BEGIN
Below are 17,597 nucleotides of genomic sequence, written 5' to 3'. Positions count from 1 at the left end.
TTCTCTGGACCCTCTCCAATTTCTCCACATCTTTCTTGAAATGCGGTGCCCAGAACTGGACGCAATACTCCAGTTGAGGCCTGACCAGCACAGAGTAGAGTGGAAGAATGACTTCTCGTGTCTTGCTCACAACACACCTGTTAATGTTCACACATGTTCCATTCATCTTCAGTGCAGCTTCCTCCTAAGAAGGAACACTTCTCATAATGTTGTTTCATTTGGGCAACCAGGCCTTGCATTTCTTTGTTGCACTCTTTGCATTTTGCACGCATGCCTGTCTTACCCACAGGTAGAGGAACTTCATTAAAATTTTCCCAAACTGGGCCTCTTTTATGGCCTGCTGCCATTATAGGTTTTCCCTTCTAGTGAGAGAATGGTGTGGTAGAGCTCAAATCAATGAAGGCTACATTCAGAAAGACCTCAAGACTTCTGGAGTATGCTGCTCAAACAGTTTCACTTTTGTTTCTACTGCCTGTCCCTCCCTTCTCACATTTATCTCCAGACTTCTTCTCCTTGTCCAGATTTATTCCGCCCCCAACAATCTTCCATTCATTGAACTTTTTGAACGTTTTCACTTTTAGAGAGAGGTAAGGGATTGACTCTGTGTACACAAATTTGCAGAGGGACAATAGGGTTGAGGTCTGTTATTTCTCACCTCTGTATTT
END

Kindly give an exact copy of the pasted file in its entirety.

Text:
Below are 17,597 nucleotides of genomic sequence, written 5' to 3'. Positions count from 1 at the left end.
TTCTCTGGACCCTCTCCAATTTCTCCACATCTTTCTTGAAATGCGGTGCCCAGAACTGGACGCAATACTCCAGTTGAGGCCTGACCAGCACAGAGTAGAGTGGAAGAATGACTTCTCGTGTCTTGCTCACAACACACCTGTTAATGTTCACACATGTTCCATTCATCTTCAGTGCAGCTTCCTCCTAAGAAGGAACACTTCTCATAATGTTGTTTCATTTGGGCAACCAGGCCTTGCATTTCTTTGTTGCACTCTTTGCATTTTGCACGCATGCCTGTCTTACCCACAGGTAGAGGAACTTCATTAAAATTTTCCCAAACTGGGCCTCTTTTATGGCCTGCTGCCATTATAGGTTTTCCCTTCTAGTGAGAGAATGGTGTGGTAGAGCTCAAATCAATGAAGGCTACATTCAGAAAGACCTCAAGACTTCTGGAGTATGCTGCTCAAACAGTTTCACTTTTGTTTCTACTGCCTGTCCCTCCCTTCTCACATTTATCTCCAGACTTCTTCTCCTTGTCCAGATTTATTCCGCCCCCAACAATCTTCCATTCATTGAACTTTTTGAACGTTTTCACTTTTAGAGAGAGGTAAGGGATTGACTCTGTGTACACAAATTTGCAGAGGGACAATAGGGTTGAGGTCTGTTATTTCTCACCTCTGTATTT